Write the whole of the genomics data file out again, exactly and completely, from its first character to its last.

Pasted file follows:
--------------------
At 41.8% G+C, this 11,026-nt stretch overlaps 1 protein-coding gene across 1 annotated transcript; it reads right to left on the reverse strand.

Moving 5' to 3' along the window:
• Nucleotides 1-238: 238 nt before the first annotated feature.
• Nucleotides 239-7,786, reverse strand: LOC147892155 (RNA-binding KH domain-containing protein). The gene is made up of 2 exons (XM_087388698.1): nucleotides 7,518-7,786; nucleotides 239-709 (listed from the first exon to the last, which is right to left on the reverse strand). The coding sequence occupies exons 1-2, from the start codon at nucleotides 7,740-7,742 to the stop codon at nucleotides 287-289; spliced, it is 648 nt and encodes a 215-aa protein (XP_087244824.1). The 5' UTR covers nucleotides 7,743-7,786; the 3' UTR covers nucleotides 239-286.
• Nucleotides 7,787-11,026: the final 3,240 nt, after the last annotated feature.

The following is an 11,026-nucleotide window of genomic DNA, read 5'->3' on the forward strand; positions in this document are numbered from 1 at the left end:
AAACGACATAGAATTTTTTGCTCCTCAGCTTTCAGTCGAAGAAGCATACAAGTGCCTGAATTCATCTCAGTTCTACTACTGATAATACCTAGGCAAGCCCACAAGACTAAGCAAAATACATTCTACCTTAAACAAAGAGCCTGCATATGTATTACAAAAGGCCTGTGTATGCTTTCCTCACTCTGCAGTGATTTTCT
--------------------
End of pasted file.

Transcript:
At 41.8% G+C, this 11,026-nt stretch overlaps 1 protein-coding gene across 1 annotated transcript; it reads right to left on the reverse strand.

Moving 5' to 3' along the window:
• Nucleotides 1-238: 238 nt before the first annotated feature.
• Nucleotides 239-7,786, reverse strand: LOC147892155 (RNA-binding KH domain-containing protein). The gene is made up of 2 exons (XM_087388698.1): nucleotides 7,518-7,786; nucleotides 239-709 (listed from the first exon to the last, which is right to left on the reverse strand). The coding sequence occupies exons 1-2, from the start codon at nucleotides 7,740-7,742 to the stop codon at nucleotides 287-289; spliced, it is 648 nt and encodes a 215-aa protein (XP_087244824.1). The 5' UTR covers nucleotides 7,743-7,786; the 3' UTR covers nucleotides 239-286.
• Nucleotides 7,787-11,026: the final 3,240 nt, after the last annotated feature.

The following is an 11,026-nucleotide window of genomic DNA, read 5'->3' on the forward strand; positions in this document are numbered from 1 at the left end:
AAACGACATAGAATTTTTTGCTCCTCAGCTTTCAGTCGAAGAAGCATACAAGTGCCTGAATTCATCTCAGTTCTACTACTGATAATACCTAGGCAAGCCCACAAGACTAAGCAAAATACATTCTACCTTAAACAAAGAGCCTGCATATGTATTACAAAAGGCCTGTGTATGCTTTCCTCACTCTGCAGTGATTTTCT